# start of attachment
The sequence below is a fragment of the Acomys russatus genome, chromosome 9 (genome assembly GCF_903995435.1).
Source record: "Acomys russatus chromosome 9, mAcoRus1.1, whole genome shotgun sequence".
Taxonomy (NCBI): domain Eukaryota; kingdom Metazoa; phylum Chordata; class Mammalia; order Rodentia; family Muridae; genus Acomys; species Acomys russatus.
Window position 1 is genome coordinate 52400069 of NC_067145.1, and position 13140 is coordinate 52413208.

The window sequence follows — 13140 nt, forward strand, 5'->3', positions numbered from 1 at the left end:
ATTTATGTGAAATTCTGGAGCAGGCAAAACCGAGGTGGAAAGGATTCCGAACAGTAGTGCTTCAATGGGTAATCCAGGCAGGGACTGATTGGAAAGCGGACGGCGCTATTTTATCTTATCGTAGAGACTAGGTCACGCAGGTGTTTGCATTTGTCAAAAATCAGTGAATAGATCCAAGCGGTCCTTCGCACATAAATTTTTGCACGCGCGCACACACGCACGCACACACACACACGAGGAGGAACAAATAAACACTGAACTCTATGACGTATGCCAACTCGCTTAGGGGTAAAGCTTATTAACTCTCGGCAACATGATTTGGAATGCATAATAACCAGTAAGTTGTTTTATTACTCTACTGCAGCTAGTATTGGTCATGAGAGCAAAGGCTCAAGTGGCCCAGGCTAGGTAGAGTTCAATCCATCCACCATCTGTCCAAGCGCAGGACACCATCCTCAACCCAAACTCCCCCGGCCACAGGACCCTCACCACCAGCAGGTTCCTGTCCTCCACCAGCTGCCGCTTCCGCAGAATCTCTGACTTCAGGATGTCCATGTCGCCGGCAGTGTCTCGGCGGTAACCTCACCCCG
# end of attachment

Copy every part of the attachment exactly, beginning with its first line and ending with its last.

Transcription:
The sequence below is a fragment of the Acomys russatus genome, chromosome 9 (genome assembly GCF_903995435.1).
Source record: "Acomys russatus chromosome 9, mAcoRus1.1, whole genome shotgun sequence".
Taxonomy (NCBI): domain Eukaryota; kingdom Metazoa; phylum Chordata; class Mammalia; order Rodentia; family Muridae; genus Acomys; species Acomys russatus.
Window position 1 is genome coordinate 52400069 of NC_067145.1, and position 13140 is coordinate 52413208.

The window sequence follows — 13140 nt, forward strand, 5'->3', positions numbered from 1 at the left end:
ATTTATGTGAAATTCTGGAGCAGGCAAAACCGAGGTGGAAAGGATTCCGAACAGTAGTGCTTCAATGGGTAATCCAGGCAGGGACTGATTGGAAAGCGGACGGCGCTATTTTATCTTATCGTAGAGACTAGGTCACGCAGGTGTTTGCATTTGTCAAAAATCAGTGAATAGATCCAAGCGGTCCTTCGCACATAAATTTTTGCACGCGCGCACACACGCACGCACACACACACACGAGGAGGAACAAATAAACACTGAACTCTATGACGTATGCCAACTCGCTTAGGGGTAAAGCTTATTAACTCTCGGCAACATGATTTGGAATGCATAATAACCAGTAAGTTGTTTTATTACTCTACTGCAGCTAGTATTGGTCATGAGAGCAAAGGCTCAAGTGGCCCAGGCTAGGTAGAGTTCAATCCATCCACCATCTGTCCAAGCGCAGGACACCATCCTCAACCCAAACTCCCCCGGCCACAGGACCCTCACCACCAGCAGGTTCCTGTCCTCCACCAGCTGCCGCTTCCGCAGAATCTCTGACTTCAGGATGTCCATGTCGCCGGCAGTGTCTCGGCGGTAACCTCACCCCG